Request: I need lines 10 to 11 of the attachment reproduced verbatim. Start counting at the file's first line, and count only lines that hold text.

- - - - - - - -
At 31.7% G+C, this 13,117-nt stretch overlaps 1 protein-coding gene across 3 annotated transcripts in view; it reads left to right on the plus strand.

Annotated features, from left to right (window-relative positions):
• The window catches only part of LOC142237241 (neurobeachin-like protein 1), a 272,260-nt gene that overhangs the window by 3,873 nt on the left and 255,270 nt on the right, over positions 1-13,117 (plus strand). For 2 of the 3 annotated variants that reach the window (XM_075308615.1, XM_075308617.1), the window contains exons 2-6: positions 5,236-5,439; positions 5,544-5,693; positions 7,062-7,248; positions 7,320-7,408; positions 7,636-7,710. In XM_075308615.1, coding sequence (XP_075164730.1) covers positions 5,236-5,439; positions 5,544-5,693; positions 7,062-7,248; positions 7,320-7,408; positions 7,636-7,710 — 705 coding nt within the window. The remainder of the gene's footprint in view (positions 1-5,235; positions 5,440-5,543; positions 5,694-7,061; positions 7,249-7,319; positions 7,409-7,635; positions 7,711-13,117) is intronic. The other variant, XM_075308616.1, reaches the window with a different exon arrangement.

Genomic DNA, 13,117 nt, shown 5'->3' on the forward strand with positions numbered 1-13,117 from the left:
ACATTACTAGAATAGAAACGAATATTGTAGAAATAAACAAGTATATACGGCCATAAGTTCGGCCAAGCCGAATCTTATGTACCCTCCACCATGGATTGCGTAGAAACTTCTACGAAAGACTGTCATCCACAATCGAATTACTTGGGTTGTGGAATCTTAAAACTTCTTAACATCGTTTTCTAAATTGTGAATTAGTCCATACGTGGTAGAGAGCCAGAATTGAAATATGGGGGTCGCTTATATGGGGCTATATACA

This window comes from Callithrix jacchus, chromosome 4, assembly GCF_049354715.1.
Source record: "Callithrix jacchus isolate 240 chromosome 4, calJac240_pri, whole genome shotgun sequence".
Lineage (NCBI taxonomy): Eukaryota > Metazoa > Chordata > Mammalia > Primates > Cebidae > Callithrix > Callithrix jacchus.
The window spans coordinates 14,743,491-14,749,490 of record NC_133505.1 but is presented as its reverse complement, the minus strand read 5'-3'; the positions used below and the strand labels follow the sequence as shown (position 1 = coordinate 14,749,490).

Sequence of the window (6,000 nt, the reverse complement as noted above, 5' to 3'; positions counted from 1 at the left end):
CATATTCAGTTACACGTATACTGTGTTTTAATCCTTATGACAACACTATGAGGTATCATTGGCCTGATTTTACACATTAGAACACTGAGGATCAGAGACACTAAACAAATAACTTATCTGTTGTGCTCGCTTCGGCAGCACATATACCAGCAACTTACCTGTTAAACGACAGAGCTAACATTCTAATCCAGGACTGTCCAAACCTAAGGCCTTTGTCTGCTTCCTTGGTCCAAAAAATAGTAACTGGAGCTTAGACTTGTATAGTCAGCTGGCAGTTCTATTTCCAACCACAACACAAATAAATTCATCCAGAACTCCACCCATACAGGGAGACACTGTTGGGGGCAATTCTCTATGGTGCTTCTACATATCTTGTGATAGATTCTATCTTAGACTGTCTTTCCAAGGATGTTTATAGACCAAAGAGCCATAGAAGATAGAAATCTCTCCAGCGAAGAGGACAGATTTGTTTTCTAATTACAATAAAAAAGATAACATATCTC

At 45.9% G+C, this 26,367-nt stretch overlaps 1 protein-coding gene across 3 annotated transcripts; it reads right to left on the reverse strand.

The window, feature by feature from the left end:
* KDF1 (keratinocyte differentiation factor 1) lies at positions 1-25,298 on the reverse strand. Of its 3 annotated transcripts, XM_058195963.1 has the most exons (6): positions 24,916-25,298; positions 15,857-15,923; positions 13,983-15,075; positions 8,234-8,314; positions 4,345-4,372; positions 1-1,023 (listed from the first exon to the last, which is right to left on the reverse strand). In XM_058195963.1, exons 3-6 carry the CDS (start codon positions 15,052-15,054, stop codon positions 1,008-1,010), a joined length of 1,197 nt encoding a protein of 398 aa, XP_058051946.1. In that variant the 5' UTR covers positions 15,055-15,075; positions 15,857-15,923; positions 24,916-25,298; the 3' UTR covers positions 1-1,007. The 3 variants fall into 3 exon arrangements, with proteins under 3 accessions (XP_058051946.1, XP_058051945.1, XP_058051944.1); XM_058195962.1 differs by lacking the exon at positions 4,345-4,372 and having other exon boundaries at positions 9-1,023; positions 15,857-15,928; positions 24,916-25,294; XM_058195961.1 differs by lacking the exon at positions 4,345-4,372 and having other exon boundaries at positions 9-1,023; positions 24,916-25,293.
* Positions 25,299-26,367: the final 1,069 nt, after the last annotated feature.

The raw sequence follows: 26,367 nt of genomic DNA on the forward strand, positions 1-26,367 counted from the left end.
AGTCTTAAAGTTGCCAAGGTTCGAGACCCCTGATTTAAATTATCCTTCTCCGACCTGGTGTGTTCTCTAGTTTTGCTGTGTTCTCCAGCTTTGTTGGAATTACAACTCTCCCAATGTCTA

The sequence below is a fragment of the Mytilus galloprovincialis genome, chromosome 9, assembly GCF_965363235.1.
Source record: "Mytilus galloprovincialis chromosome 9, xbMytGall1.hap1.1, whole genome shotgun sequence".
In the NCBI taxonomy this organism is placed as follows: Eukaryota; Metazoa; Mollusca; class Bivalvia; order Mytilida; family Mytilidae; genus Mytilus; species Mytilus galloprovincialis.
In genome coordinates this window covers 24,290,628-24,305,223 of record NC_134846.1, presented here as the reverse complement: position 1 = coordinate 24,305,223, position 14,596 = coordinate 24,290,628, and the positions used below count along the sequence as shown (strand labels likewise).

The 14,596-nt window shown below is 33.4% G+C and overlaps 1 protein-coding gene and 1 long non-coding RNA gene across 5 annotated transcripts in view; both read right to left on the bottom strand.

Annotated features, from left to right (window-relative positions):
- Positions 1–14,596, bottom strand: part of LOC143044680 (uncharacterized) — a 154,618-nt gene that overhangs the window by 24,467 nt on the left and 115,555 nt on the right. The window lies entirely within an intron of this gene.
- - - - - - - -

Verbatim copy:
Sequence of the window (6,000 nt, the reverse complement as noted above, 5' to 3'; positions counted from 1 at the left end):
CATATTCAGTTACACGTATACTGTGTTTTAATCCTTATGACAACACTATGAGGTATCATTGGCCTGATTTTACACATTAGAACACTGAGGATCAGAGACACTAAACAAATAACTTATCTGTTGTGCTCGCTTCGGCAGCACATATACCAGCAACTTACCTGTTAAACGACAGAGCTAACATTCTAATCCAGGACTGTCCAAACCTAAGGCCTTTGTCTGCTTCCTTGGTCCAAAAAATAGTAACTGGAGCTTAGACTTGTATAGTCAGCTGGCAGTTCTATTTCCAACCACAACACAAATAAATTCATCCAGAACTCCACCCATACAGGGAGACACTGTTGGGGGCAATTCTCTATGGTGCTTCTACATATCTTGTGATAGATTCTATCTTAGACTGTCTTTCCAAGGATGTTTATAGACCAAAGAGCCATAGAAGATAGAAATCTCTCCAGCGAAGAGGACAGATTTGTTTTCTAATTACAATAAAAAAGATAACATATCTC